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Europeans still nervous about doing China deals
Publication Date : 24-02-2014
Europeans still remain nervous about the Chinese taking over their companies, according to a senior European business figure in China.
Davide Cucino, president of the European Union Chamber of Commerce in China, said many European companies would opt to be taken over by another European or US company rather than a Chinese one.
"I have to tell you frankly that when there are deals involving rivals bids, a company might prefer to sell to another European business rather than one from China," he says.
Cucino, who heads China operations for Finmecccanica Group, the leading Italian engineering conglomerate, says it was wrong to assume that it was only the United States that was wary about Chinese investment.
"There still remains a feeling of uncertainty when considering an investment that comes from China. You have the unions, government leaders and the consensus of public opinion that are reluctant to see beyond the negative aspects to see the positive side of these investments."
Cucino, who was speaking in the chamber’s offices in the Lufthansa Center in Beijing, said the Chinese government was right to target increasing ODI since it was important that China had more global companies.
He points out that many of the current 89 Chinese companies in the latest Fortune 500 list conduct most of their business just in China.
"China wants to create more national champions. If you look at some of the companies among the biggest 500, some of them have very minor international elements. They are there because of their size but they have the potential to become more international," he says.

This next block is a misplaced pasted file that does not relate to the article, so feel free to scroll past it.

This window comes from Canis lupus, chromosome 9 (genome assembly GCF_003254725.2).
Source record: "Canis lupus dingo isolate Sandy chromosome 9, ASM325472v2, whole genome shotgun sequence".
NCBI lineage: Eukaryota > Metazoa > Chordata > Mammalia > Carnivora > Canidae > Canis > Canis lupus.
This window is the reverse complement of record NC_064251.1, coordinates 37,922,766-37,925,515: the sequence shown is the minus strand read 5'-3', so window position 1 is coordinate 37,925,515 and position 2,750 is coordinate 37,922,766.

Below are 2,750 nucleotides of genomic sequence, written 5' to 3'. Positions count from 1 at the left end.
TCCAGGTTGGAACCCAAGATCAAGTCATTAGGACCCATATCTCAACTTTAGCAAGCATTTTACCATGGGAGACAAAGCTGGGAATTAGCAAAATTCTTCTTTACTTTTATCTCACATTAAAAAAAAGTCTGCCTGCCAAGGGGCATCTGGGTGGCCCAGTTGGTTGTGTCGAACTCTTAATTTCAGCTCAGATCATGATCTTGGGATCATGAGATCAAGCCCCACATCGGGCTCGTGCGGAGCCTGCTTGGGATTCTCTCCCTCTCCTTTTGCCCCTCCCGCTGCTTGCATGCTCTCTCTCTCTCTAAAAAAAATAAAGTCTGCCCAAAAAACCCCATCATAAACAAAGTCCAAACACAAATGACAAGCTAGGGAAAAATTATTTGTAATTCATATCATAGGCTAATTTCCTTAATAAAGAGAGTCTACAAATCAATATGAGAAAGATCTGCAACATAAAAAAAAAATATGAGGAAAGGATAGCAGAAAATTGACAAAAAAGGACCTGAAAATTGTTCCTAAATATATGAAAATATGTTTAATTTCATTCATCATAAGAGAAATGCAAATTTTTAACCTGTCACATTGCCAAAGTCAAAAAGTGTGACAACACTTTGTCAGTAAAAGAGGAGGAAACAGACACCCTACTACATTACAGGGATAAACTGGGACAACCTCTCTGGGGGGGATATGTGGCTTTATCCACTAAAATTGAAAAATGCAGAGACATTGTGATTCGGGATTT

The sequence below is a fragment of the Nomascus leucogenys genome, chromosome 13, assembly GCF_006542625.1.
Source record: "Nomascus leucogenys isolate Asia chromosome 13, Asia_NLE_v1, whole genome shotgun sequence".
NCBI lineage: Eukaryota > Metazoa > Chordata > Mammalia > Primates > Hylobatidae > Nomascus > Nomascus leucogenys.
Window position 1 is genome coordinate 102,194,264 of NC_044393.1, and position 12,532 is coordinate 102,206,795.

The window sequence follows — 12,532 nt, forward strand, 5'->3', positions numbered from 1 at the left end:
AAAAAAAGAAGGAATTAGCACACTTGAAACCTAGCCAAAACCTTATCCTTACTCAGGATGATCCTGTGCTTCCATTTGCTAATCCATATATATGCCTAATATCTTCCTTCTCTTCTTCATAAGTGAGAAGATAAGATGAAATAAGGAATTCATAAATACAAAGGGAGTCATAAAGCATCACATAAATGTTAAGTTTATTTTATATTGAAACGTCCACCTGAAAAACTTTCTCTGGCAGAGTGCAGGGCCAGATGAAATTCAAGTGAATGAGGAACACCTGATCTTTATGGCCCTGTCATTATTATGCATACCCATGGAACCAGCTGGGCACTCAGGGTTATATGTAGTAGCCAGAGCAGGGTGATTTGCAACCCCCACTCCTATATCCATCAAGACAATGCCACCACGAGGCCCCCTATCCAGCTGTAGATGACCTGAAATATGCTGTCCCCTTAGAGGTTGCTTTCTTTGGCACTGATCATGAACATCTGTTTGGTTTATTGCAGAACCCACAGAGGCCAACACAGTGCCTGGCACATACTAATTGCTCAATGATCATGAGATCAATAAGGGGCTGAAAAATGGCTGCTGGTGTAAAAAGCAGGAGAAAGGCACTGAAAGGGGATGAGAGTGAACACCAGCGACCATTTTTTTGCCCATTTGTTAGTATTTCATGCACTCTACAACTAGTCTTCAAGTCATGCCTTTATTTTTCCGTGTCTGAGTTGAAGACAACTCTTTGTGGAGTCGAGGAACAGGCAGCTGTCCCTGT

The chamber president added that ODI is a way for Chinese companies to build the expertise to become more globally competitive.
"They need to understand about governance, learn new skills and be more prepared for the pace and challenges of international markets," he says.
Cucino, who has been in China for 26 years, says that a lot of Chinese ODI is still "under the radar" with Chinese companies taking stakes in small and medium-sized enterprises and buying up the research and development arms of businesses.
"Many of these are not big companies but they often have the sort of high-end technology that Chinese companies don’t own yet. There are also a lot of companies in Europe with good products but that are not in good financial shape because of the financial issues that are happening in Europe," he says.
"Chinese companies also have the strength and power to offer a high price when they do a deal."
Cucino does, however, believe there is the potential for Chinese companies to do much bigger ODI deals over the next five to 10 years.
"Europe from this point of view is much more open than the US and that is why there is more potential for huge deals and investments," he says.
Cucino adds, however, that while some countries such as the UK are open to Chinese investment in infrastructure projects such as the HS2 high speed rail link from London to Birmingham, other countries are more wary.
"There have been a number of examples where countries have been worried about investments in infrastructure and utilities but I think there will still be a trend for these to be done."
He says some infrastructure projects have proved too difficult for Chinese companies. China Overseas Engineering Group withdrew its participation in a $447 million highway construction project in Poland after incurring heavy losses in 2011.
"In the end it had to withdraw because of the fickle nature of the environment in which they found themselves in order to carry out this deal," he says.